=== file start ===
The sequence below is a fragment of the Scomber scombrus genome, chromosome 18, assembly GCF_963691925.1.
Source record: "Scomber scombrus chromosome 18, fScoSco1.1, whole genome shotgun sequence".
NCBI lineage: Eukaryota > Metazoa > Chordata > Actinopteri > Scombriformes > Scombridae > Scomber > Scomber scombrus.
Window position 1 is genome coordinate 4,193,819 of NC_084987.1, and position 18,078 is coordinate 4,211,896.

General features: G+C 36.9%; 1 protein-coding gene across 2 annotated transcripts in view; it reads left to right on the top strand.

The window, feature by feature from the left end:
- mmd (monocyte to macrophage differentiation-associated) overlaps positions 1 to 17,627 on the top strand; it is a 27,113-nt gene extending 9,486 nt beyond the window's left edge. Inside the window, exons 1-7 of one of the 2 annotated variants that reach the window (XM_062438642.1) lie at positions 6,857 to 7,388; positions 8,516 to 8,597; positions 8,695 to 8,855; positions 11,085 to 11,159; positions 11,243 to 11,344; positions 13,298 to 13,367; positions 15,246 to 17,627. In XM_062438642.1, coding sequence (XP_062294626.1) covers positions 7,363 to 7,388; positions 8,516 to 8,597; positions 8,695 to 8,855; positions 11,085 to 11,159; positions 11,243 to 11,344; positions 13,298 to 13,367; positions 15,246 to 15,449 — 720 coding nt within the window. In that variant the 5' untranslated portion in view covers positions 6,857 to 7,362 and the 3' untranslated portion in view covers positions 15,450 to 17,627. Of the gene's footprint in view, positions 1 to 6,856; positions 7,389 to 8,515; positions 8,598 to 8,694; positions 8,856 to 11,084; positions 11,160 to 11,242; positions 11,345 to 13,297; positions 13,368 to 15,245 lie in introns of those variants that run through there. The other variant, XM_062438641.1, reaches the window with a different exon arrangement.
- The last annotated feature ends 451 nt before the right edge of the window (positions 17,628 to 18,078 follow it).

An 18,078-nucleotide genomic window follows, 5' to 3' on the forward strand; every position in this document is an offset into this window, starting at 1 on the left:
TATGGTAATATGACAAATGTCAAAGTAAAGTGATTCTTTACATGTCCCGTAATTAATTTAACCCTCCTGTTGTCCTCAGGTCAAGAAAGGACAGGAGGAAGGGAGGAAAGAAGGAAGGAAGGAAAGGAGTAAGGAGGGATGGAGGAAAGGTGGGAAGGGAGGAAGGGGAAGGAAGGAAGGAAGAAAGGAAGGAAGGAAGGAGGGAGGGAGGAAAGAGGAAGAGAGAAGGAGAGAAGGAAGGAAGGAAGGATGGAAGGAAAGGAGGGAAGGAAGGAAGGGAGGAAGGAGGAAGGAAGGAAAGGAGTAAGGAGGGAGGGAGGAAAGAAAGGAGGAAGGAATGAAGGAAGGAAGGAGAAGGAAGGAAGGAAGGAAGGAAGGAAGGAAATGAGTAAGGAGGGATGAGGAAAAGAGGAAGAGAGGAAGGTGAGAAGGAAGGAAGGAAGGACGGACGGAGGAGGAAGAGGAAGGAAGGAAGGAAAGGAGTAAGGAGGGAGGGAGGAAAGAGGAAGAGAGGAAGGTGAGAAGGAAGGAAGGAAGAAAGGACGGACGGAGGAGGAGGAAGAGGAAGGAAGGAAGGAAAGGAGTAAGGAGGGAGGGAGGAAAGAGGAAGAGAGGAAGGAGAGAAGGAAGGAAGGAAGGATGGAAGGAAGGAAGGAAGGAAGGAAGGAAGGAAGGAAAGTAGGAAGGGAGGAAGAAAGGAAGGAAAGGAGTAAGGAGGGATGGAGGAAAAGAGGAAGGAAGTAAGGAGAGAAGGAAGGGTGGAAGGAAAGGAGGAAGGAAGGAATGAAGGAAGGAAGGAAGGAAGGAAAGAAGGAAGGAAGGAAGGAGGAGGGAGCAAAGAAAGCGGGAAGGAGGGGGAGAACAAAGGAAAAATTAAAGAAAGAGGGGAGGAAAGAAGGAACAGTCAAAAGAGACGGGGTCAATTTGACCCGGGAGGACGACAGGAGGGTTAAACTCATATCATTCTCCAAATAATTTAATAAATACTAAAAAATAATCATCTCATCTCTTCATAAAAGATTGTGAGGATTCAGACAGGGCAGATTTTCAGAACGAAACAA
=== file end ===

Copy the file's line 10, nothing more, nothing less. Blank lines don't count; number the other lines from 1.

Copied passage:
TATGGTAATATGACAAATGTCAAAGTAAAGTGATTCTTTACATGTCCCGTAATTAATTTAACCCTCCTGTTGTCCTCAGGTCAAGAAAGGACAGGAGGAAGGGAGGAAAGAAGGAAGGAAGGAAAGGAGTAAGGAGGGATGGAGGAAAGGTGGGAAGGGAGGAAGGGGAAGGAAGGAAGGAAGAAAGGAAGGAAGGAAGGAGGGAGGGAGGAAAGAGGAAGAGAGAAGGAGAGAAGGAAGGAAGGAAGGATGGAAGGAAAGGAGGGAAGGAAGGAAGGGAGGAAGGAGGAAGGAAGGAAAGGAGTAAGGAGGGAGGGAGGAAAGAAAGGAGGAAGGAATGAAGGAAGGAAGGAGAAGGAAGGAAGGAAGGAAGGAAGGAAGGAAATGAGTAAGGAGGGATGAGGAAAAGAGGAAGAGAGGAAGGTGAGAAGGAAGGAAGGAAGGACGGACGGAGGAGGAAGAGGAAGGAAGGAAGGAAAGGAGTAAGGAGGGAGGGAGGAAAGAGGAAGAGAGGAAGGTGAGAAGGAAGGAAGGAAGAAAGGACGGACGGAGGAGGAGGAAGAGGAAGGAAGGAAGGAAAGGAGTAAGGAGGGAGGGAGGAAAGAGGAAGAGAGGAAGGAGAGAAGGAAGGAAGGAAGGATGGAAGGAAGGAAGGAAGGAAGGAAGGAAGGAAGGAAAGTAGGAAGGGAGGAAGAAAGGAAGGAAAGGAGTAAGGAGGGATGGAGGAAAAGAGGAAGGAAGTAAGGAGAGAAGGAAGGGTGGAAGGAAAGGAGGAAGGAAGGAATGAAGGAAGGAAGGAAGGAAGGAAAGAAGGAAGGAAGGAAGGAGGAGGGAGCAAAGAAAGCGGGAAGGAGGGGGAGAACAAAGGAAAAATTAAAGAAAGAGGGGAGGAAAGAAGGAACAGTCAAAAGAGACGGGGTCAATTTGACCCGGGAGGACGACAGGAGGGTTAAACTCATATCATTCTCCAAATAATTTAATAAATACTAAAAAATAATCATCTCATCTCTTCATAAAAGATTGTGAGGATTCAGACAGGGCAGATTTTCAGAACGAAACAA